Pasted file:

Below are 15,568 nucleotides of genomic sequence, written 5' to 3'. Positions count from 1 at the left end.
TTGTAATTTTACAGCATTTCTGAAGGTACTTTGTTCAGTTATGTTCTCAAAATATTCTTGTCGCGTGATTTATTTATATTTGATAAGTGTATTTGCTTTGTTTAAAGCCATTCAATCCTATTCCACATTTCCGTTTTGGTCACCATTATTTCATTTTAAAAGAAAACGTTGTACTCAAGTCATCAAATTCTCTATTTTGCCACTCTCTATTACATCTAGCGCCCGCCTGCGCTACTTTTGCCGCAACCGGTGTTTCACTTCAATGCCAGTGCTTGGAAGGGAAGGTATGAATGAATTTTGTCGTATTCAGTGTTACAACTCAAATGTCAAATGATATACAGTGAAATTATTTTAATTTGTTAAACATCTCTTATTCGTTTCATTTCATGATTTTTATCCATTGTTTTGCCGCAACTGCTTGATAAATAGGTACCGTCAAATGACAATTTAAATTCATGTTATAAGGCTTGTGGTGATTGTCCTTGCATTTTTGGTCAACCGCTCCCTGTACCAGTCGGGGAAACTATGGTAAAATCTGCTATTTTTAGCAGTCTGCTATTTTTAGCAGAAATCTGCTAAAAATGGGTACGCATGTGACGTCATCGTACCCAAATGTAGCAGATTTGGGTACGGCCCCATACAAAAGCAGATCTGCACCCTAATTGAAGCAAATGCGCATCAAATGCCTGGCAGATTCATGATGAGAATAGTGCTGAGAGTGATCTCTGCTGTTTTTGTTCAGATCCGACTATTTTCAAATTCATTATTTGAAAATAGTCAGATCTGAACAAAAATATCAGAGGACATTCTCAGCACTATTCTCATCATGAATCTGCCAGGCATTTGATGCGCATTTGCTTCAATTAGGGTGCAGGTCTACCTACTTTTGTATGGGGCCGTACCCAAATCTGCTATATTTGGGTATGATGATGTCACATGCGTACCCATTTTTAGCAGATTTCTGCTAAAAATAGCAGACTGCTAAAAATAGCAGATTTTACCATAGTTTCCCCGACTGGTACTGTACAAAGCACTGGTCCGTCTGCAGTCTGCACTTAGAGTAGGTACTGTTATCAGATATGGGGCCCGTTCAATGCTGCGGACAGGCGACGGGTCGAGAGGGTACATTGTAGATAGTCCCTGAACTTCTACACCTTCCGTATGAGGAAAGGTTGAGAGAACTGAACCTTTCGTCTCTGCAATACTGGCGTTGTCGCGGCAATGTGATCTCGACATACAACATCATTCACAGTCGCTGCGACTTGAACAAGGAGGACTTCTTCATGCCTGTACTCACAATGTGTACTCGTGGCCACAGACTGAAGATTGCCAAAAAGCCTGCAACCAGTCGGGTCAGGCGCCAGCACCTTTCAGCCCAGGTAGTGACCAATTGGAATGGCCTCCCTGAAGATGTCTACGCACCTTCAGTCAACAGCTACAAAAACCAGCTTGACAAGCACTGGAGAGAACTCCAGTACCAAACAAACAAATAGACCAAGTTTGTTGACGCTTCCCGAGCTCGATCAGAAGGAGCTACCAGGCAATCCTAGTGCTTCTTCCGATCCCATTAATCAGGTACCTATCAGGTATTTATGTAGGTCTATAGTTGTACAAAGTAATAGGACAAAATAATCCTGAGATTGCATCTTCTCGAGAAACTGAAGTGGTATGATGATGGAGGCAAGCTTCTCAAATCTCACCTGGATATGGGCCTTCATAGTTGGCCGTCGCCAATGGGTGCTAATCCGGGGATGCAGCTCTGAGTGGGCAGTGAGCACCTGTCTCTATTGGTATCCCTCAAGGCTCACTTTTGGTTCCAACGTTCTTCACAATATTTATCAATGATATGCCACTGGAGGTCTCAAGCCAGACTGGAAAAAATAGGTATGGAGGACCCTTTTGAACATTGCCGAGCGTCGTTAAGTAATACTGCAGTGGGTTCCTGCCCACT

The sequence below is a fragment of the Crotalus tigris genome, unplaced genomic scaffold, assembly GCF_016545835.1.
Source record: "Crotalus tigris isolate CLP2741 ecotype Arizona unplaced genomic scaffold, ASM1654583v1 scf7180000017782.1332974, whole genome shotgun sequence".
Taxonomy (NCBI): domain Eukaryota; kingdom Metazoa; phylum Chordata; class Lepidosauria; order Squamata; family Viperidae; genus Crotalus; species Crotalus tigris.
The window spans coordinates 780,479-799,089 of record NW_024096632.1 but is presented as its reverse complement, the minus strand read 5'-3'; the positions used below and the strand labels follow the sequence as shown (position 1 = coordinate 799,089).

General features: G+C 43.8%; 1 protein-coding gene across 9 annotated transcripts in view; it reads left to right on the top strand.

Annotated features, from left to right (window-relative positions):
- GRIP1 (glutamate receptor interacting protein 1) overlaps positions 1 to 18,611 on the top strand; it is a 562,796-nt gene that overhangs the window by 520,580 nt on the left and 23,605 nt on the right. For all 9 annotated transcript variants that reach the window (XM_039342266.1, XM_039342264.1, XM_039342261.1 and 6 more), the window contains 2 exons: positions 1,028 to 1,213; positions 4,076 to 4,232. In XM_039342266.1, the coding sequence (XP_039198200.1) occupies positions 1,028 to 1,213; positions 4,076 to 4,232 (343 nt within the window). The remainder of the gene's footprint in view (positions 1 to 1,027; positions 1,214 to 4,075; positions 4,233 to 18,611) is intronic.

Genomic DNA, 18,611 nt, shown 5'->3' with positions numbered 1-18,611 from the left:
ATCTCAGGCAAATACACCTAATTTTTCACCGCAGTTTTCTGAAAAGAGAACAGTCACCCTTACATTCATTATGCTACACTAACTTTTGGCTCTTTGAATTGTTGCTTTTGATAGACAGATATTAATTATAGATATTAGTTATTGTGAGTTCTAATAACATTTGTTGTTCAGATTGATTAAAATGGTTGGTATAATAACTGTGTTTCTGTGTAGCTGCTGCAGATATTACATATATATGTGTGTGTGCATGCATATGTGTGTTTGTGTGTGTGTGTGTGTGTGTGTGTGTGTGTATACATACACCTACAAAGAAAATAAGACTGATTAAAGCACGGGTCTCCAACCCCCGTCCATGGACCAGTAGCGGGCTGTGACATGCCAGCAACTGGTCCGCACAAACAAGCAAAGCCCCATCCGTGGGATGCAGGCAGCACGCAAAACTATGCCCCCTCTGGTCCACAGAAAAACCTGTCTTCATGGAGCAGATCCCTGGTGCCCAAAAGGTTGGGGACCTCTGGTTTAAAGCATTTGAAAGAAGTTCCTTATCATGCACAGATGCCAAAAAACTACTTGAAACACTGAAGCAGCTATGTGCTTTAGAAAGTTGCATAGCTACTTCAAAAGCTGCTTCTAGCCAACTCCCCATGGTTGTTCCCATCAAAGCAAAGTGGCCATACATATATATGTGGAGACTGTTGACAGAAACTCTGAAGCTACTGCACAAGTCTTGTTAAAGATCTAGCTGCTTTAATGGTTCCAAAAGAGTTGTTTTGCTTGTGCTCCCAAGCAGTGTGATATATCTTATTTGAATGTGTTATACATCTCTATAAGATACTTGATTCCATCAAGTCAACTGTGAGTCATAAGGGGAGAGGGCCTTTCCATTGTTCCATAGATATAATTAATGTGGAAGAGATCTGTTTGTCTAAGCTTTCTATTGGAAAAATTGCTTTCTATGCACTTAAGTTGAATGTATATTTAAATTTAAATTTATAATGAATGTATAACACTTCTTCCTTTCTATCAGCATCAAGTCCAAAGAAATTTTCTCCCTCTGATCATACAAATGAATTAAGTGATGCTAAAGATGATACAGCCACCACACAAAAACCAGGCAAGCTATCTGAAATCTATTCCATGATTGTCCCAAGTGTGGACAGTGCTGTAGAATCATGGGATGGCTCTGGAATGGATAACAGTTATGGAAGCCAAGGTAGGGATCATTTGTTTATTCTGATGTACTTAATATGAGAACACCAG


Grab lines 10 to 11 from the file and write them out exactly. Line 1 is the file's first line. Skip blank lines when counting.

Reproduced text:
Genomic DNA, 18,611 nt, shown 5'->3' with positions numbered 1-18,611 from the left:
ATCTCAGGCAAATACACCTAATTTTTCACCGCAGTTTTCTGAAAAGAGAACAGTCACCCTTACATTCATTATGCTACACTAACTTTTGGCTCTTTGAATTGTTGCTTTTGATAGACAGATATTAATTATAGATATTAGTTATTGTGAGTTCTAATAACATTTGTTGTTCAGATTGATTAAAATGGTTGGTATAATAACTGTGTTTCTGTGTAGCTGCTGCAGATATTACATATATATGTGTGTGTGCATGCATATGTGTGTTTGTGTGTGTGTGTGTGTGTGTGTGTGTGTGTATACATACACCTACAAAGAAAATAAGACTGATTAAAGCACGGGTCTCCAACCCCCGTCCATGGACCAGTAGCGGGCTGTGACATGCCAGCAACTGGTCCGCACAAACAAGCAAAGCCCCATCCGTGGGATGCAGGCAGCACGCAAAACTATGCCCCCTCTGGTCCACAGAAAAACCTGTCTTCATGGAGCAGATCCCTGGTGCCCAAAAGGTTGGGGACCTCTGGTTTAAAGCATTTGAAAGAAGTTCCTTATCATGCACAGATGCCAAAAAACTACTTGAAACACTGAAGCAGCTATGTGCTTTAGAAAGTTGCATAGCTACTTCAAAAGCTGCTTCTAGCCAACTCCCCATGGTTGTTCCCATCAAAGCAAAGTGGCCATACATATATATGTGGAGACTGTTGACAGAAACTCTGAAGCTACTGCACAAGTCTTGTTAAAGATCTAGCTGCTTTAATGGTTCCAAAAGAGTTGTTTTGCTTGTGCTCCCAAGCAGTGTGATATATCTTATTTGAATGTGTTATACATCTCTATAAGATACTTGATTCCATCAAGTCAACTGTGAGTCATAAGGGGAGAGGGCCTTTCCATTGTTCCATAGATATAATTAATGTGGAAGAGATCTGTTTGTCTAAGCTTTCTATTGGAAAAATTGCTTTCTATGCACTTAAGTTGAATGTATATTTAAATTTAAATTTATAATGAATGTATAACACTTCTTCCTTTCTATCAGCATCAAGTCCAAAGAAATTTTCTCCCTCTGATCATACAAATGAATTAAGTGATGCTAAAGATGATACAGCCACCACACAAAAACCAGGCAAGCTATCTGAAATCTATTCCATGATTGTCCCAAGTGTGGACAGTGCTGTAGAATCATGGGATGGCTCTGGAATGGATAACAGTTATGGAAGCCAAGGTAGGGATCATTTGTTTATTCTGATGTACTTAATATGAGAACACCAG